Maybe it’s an age thing. Maybe the drinker and I were too old to get it. After all, I loved Bombardment Society, who came on next and proceeded to tear the place down with their abrasive post-punk SST-flavored rock. Bombardment probably are viewed as “old guys” by Capgun fans. I wonder what they thought of this style of straight-forward punk. Did they immediately discount it as passé?
Last up was the four-piece band Perry H. Matthews (by the way, which one’s Pink?), but by then, I was getting tired of all the noise. Matthews also plays post-punk but with an even more abrasive, atonal style and glaring vocals that cut like shards of glass. I turned to the drinker and said, “I’m going down to Barley St. to catch Scott Severin.” He replied, “I see. I guess you want to hear some real music.”
It’s always been a matter of bad timing that I’ve never caught a full set of Severin and his band, The Milton Burlesque. In all honesty, I’ve never cared for Severin’s recorded music. But I found out that Severin is a much different animal on stage than on those recordings, thanks in part to a super-tight band of seasoned pro’s who know every turn, every lick of Severin’s old-school, NYC-flavored rock. For that evening, The Barley Street was transformed into a Brooklyn lounge because of Severin’s knack for showmanship, something that has been long dead in the indie world. Most of the slumped-shouldered bands I see at TWR or Slowdown stumble on stage in their T-shirts and jeans and then start playing their janglepop, rarely acknowledging the crowd other than to say “We got one more.” They leave the stage and you wonder if they’re coming back, until the lights comes up and everyone turns to leave.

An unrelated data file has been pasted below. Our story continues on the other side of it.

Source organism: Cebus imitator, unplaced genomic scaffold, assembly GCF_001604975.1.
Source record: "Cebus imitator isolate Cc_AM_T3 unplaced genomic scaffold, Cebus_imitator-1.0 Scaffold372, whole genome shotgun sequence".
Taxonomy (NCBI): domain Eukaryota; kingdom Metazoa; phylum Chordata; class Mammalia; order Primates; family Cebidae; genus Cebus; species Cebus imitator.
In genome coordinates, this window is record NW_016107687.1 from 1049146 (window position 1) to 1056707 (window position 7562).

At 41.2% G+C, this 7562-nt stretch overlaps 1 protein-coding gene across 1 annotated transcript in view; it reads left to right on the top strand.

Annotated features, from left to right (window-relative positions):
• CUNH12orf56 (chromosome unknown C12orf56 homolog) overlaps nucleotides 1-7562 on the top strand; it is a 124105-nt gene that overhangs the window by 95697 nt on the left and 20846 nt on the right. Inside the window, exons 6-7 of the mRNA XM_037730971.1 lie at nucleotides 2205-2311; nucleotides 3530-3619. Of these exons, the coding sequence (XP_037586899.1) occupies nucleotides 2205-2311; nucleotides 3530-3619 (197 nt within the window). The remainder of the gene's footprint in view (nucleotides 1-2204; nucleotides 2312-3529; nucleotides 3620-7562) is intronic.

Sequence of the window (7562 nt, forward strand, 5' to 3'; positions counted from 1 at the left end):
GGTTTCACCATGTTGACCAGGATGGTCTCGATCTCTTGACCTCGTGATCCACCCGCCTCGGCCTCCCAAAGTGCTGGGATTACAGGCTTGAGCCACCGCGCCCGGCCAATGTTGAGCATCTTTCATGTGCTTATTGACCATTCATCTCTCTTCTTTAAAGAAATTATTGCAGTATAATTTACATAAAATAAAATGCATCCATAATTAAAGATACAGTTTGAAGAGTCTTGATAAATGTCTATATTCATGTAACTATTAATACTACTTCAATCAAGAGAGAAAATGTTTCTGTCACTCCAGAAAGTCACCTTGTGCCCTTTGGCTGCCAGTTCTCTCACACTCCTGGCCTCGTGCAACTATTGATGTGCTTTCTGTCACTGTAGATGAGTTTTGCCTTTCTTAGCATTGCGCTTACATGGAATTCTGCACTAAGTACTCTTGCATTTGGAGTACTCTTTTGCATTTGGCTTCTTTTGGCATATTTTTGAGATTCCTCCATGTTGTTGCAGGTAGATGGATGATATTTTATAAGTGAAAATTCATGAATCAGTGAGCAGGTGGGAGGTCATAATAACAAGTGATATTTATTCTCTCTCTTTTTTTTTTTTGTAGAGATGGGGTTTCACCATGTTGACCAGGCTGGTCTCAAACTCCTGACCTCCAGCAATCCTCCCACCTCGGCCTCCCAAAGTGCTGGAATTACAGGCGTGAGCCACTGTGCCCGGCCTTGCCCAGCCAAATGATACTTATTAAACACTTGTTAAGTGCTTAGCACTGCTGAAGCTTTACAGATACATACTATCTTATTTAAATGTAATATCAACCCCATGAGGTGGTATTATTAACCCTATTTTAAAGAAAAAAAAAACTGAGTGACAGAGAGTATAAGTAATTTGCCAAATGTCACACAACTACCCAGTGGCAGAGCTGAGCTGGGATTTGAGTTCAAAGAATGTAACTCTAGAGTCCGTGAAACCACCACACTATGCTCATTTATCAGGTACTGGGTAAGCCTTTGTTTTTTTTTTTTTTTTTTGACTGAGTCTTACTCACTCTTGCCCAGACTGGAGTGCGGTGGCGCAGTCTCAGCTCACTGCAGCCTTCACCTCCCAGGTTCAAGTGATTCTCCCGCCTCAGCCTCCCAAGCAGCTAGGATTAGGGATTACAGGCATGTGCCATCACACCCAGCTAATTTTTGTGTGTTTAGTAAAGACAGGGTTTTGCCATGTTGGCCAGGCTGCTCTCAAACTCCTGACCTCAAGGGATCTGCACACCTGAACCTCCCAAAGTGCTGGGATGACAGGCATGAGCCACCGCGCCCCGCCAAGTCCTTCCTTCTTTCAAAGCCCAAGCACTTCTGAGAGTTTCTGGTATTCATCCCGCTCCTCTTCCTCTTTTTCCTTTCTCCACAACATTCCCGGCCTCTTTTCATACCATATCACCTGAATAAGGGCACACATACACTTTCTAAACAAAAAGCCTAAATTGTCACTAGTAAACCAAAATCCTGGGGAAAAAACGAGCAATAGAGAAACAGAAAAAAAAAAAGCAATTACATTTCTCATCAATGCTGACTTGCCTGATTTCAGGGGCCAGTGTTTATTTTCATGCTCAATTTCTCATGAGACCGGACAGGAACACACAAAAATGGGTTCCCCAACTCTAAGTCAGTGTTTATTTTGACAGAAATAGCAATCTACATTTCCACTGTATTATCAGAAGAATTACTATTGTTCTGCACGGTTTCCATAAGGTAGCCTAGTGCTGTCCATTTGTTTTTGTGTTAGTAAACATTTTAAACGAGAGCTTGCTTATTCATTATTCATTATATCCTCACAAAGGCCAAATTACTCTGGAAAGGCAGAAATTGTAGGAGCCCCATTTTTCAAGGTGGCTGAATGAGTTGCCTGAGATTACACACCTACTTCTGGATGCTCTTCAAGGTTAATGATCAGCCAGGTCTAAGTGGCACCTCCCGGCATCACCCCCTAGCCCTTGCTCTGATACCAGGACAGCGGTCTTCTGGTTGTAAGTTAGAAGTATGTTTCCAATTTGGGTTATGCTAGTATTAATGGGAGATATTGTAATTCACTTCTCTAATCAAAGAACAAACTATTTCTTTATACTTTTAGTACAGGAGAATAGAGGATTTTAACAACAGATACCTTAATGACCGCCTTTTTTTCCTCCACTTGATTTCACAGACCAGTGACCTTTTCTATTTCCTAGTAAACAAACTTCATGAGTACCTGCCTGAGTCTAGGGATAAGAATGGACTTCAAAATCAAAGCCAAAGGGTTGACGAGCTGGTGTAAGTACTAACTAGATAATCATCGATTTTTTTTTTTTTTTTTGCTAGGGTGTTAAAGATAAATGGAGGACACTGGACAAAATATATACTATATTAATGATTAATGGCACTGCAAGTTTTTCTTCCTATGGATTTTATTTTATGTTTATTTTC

Severin, on the other hand, commands a room as if he knows and loves everyone there (and considering there were only 20 people in the bar, he very well might have). Vocally, he commits a slight twang that reminds me of John Hiatt, a rocking singer/songwriter that his sound resembles. There were a couple times when his music caught a more progressive groove, including one tune with a repeated outro that seemed to (pleasantly) go on and on. His music is urban but not gritty, almost traditional in its style, a far cry from indie or punk, but still entertaining. The best part was how he ended the evening: While the band continued to play a rendition of “On Broadway,” Severin set his guitar down and picked up a jacket and slung it over his shoulder. He introduced the band — member-by-member — then asked for a cigarette and a light, leaned forward into the microphone and thanked the audience before leaving the stage while the band played on. It was a New York thing or a cabaret thing, and it was great. It was entertaining. And in an era when so many seem to have lost sight of what that word means, it was a welcome oddity.
I’m running a bit long. Tomorrow, part 2, and Brad Hoshaw…